The materiality matrix consists of issues that can have a severe impact on an organization’s performance. On the one hand or x-axis, these issues are ranked on importance to the organization itself. On the other hand or y-axis, the issues are ranked on their relevance to the organization's stakeholders: e.g. customers, employees, NGO’s and suppliers. By valuating the materialities, an organization obtains a clear view on the issues that matter most to them, so they become able to prioritize and take the right actions to improve their performance.
Constructing a materiality matrix is a valuable process, but with big results. In addition to involving executive management and increasing engagement, the process also delivers a better understanding of your stakeholders. Furthermore, the matrix can be used as a steering mechanism: is your company focusing on the right KPI’s? Is your CSR agenda aligned with material issues? Renowed reporting standards, most notably GRI G4 and the new GRI Standards, are increasingly focussing on materiality driven-sustainability in order to determine the real value created by an organization's sustainability strategy.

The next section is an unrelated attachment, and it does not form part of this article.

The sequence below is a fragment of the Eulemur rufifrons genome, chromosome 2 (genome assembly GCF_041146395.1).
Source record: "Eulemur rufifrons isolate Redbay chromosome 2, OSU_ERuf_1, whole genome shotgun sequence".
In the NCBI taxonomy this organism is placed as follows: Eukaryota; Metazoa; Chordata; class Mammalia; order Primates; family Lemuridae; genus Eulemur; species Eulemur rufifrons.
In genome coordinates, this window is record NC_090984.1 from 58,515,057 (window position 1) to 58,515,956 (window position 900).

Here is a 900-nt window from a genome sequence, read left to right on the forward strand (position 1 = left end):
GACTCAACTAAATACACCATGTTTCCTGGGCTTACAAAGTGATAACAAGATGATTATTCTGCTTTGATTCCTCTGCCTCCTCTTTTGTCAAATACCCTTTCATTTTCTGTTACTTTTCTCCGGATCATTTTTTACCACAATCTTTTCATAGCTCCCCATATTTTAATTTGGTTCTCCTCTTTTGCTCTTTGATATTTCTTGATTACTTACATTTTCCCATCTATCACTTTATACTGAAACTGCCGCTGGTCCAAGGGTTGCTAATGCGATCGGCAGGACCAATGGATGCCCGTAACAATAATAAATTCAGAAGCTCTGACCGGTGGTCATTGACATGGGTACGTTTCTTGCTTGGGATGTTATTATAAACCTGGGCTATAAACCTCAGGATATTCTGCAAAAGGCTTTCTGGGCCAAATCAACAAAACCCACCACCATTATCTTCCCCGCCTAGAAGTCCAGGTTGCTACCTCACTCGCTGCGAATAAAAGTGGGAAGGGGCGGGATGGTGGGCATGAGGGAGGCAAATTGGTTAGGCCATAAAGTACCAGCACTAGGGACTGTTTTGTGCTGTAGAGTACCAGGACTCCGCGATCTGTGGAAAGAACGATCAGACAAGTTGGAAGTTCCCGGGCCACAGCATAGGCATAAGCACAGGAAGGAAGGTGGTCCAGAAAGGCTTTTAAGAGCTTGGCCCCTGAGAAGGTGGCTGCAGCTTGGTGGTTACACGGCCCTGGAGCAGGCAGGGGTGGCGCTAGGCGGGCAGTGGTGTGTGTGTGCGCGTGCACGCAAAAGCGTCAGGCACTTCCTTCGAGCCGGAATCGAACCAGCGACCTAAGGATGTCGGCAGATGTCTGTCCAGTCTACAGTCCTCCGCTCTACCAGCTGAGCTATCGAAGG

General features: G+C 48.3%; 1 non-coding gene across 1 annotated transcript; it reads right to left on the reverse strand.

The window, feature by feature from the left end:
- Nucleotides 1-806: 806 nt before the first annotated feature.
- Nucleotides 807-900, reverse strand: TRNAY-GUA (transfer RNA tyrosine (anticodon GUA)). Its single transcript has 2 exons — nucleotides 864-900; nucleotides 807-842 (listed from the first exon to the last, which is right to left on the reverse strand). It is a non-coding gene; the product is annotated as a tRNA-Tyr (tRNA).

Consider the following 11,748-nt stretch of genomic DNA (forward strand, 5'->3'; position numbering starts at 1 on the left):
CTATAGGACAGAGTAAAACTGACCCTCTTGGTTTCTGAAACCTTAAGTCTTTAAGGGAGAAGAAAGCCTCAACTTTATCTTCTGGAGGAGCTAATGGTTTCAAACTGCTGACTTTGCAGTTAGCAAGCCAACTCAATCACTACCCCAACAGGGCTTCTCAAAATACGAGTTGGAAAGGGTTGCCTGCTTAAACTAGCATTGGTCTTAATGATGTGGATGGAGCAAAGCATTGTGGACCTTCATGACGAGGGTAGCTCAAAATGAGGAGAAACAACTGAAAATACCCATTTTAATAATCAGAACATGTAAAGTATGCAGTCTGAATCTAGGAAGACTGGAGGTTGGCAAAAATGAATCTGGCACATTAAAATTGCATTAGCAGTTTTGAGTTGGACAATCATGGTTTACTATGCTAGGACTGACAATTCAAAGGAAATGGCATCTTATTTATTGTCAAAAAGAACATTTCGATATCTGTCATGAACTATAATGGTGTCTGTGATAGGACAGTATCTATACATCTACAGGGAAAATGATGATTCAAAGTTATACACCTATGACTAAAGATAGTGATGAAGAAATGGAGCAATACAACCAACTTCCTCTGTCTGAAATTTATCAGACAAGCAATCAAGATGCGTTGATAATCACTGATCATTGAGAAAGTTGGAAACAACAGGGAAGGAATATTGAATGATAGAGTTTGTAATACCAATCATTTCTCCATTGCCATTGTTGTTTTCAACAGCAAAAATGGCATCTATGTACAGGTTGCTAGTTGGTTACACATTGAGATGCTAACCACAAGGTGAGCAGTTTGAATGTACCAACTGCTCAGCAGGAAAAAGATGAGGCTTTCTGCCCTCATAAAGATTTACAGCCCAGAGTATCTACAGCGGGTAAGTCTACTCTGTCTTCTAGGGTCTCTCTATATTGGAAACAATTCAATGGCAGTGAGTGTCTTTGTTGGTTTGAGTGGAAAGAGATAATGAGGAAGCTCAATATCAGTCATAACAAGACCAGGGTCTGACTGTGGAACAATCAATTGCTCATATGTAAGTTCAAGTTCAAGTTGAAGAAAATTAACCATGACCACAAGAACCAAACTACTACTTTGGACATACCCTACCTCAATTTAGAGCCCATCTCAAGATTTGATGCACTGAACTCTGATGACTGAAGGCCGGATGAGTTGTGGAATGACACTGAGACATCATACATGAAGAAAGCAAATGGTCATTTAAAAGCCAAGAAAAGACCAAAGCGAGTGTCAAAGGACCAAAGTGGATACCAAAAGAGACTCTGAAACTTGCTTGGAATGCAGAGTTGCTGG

As the popularity of the materiality matrix rises, so does the ‘quick and dirty’ approach of constructing one. It’s quite a simple process to draw up a materiality matrix and publish it: however, an improvised or unverified matrix could become a liability for the company. A recent study by CSR Insight showed that widespread corporate noncompliance with Security and Exchange Commision (SEC) requirements triggered by material ESG issues may cause many SEC filings to be materially misleading, inaccurate, or even fraudulent.
Therefore, following a throrough process is imperative in constructing a solid materiality matrix:
These steps lay the foundation for a CSR program that creates value in the areas most relevant to the organization and its stakeholders.
Concluding from this industry analysis, what seems to set the frontrunners apart from the herd is a strategic focus on sustainability as a key driver. They approach sustainability as an opportunity for value creation, and not just a set of measurements in order to comply with regulation.
Is your organization looking for a strategic focus on sustainability as a key driver, and would you like to know more about the materiality matrix as a building block of your CSR program? Please contact Josée van der Hoek, consultant at firstname.lastname@example.org or call +31 6 28 02 18 80 and we'll show you how to create value from materiality rather than taking an instrumentalist approach to it.